Wednesday 14 November 2012 at 7.30pm
Symphony Hall, Birmingham +44 (0)121 345 0603
Jac van Steen conductor
Schoenberg: Five Pieces for Orchestra (1909 original version) 16′ Listen on Spotify
Mahler: Symphony No. 7 84′
Mahler called it his “song of the night”, and it’s true: the Seventh is a Mahler symphony like no other. It begins in a boat on an Alpine lake and ends with trumpets aloft in blazing, roof-raising celebration – but along the way there are distant bugles, moonlit serenades and spinechilling horror. It’s fantastic, and it’ll sound like a dream under the baton of renowned guest conductor Jac van Steen – who opens the concert with a revolutionary masterpiece premiered in 1912 by Mahler’s most devoted fan. With an oversize orchestra and a kaleidoscope of colours and textures, Schoenberg looks decisively towards a brave new musical world – and sheds fresh light on Mahler’s own futuristic vision. www.cbso.co.uk
Review by John Quinn, MusicWeb, SeenandHeard:
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… “The mood of the symphony changes decisively and positively in Nachtmusik II, a warm and affectionate piece. Here Mahler reinforces his vast orchestra with mandolin and guitar. These instruments were carefully positioned on the platform so that their contributions were audible. There was great refinement in the CBSO’s playing, not least from leader, Laurence Jackson. Fired by this new mood of positivity the finale erupts in bright C major. This movement has often been criticised and there’s no doubt that it can seem weak and/or ramshackle. Jac van Steen’s solution was a simple but effective one: he really went for it, galvanising the orchestra into playing that had huge energy and high spirits. The movement is, by turns, delicate and tumultuous and both sides of the music were superbly delivered in a vibrant sharply etched performance.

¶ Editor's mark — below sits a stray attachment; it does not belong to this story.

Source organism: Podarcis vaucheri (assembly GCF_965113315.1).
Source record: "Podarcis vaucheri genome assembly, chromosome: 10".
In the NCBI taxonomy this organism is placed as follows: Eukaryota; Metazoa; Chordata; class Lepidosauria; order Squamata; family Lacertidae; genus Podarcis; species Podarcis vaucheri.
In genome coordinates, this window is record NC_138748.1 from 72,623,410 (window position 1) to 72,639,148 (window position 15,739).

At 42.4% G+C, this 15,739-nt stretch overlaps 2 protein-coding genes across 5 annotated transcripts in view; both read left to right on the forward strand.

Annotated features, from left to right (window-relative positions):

With the CBSO on top form and an expert conductor at the helm I enjoyed this performance of Mahler’s Seventh greatly and got more from it than has been the case on most occasions that I’ve heard the work. The CBSO seemed to relish Mr van Steen’s work on their podium: I hope it won’t be long before he’s invited back to Birmingham.” …
Review by Christopher Morley, Birmingham Post:
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“The CBSO have a wonderful ritual whenever their beloved music director Andris Nelsons conducts them. At the end of a concert they refuse to stand at his exhortation, remaining instead firmly in their seats as they applaud him with warmth, gratitude and affection.
Last Wednesday Dutch conductor Jac van Steen was granted a similar accolade from the players at the end of a remarkable programme of early 20th-century music featuring a huge orchestra. Listeners to the live BBC Radio-3 broadcast will have missed this touching visual but will certainly have enjoyed what they heard. Thanks to the Rattle days the CBSO have Mahler’s Seventh Symphony (certainly his most difficult to bring off) firmly under their fingers, and this performance was yet another marvellous one to add to the list.” …